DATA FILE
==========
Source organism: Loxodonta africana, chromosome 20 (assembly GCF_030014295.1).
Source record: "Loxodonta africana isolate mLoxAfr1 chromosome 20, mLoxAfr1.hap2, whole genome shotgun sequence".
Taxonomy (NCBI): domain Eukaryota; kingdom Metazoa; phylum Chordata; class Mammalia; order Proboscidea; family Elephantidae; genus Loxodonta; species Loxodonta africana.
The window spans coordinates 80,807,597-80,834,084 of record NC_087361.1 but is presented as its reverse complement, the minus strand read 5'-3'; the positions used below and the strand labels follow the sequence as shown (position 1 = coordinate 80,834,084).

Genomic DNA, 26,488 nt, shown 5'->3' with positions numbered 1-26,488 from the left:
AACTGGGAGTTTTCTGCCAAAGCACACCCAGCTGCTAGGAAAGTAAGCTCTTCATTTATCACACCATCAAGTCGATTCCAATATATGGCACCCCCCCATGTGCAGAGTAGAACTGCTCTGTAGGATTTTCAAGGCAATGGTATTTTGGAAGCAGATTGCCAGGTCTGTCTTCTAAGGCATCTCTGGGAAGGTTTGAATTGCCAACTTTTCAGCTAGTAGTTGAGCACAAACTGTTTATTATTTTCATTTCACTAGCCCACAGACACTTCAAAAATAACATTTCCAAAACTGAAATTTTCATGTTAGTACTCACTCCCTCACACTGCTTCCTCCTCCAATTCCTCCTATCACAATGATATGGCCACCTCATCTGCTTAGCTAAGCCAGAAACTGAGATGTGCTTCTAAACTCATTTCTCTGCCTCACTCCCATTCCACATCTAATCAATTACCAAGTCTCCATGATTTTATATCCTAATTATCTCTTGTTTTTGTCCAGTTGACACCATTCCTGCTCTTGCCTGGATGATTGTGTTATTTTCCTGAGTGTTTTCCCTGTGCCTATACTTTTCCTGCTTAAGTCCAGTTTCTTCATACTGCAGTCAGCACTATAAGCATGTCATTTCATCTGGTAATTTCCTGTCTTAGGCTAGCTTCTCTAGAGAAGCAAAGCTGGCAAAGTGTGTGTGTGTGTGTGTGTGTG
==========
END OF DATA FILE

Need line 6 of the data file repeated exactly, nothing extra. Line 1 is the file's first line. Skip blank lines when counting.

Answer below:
AACTGGGAGTTTTCTGCCAAAGCACACCCAGCTGCTAGGAAAGTAAGCTCTTCATTTATCACACCATCAAGTCGATTCCAATATATGGCACCCCCCCATGTGCAGAGTAGAACTGCTCTGTAGGATTTTCAAGGCAATGGTATTTTGGAAGCAGATTGCCAGGTCTGTCTTCTAAGGCATCTCTGGGAAGGTTTGAATTGCCAACTTTTCAGCTAGTAGTTGAGCACAAACTGTTTATTATTTTCATTTCACTAGCCCACAGACACTTCAAAAATAACATTTCCAAAACTGAAATTTTCATGTTAGTACTCACTCCCTCACACTGCTTCCTCCTCCAATTCCTCCTATCACAATGATATGGCCACCTCATCTGCTTAGCTAAGCCAGAAACTGAGATGTGCTTCTAAACTCATTTCTCTGCCTCACTCCCATTCCACATCTAATCAATTACCAAGTCTCCATGATTTTATATCCTAATTATCTCTTGTTTTTGTCCAGTTGACACCATTCCTGCTCTTGCCTGGATGATTGTGTTATTTTCCTGAGTGTTTTCCCTGTGCCTATACTTTTCCTGCTTAAGTCCAGTTTCTTCATACTGCAGTCAGCACTATAAGCATGTCATTTCATCTGGTAATTTCCTGTCTTAGGCTAGCTTCTCTAGAGAAGCAAAGCTGGCAAAGTGTGTGTGTGTGTGTGTGTGTG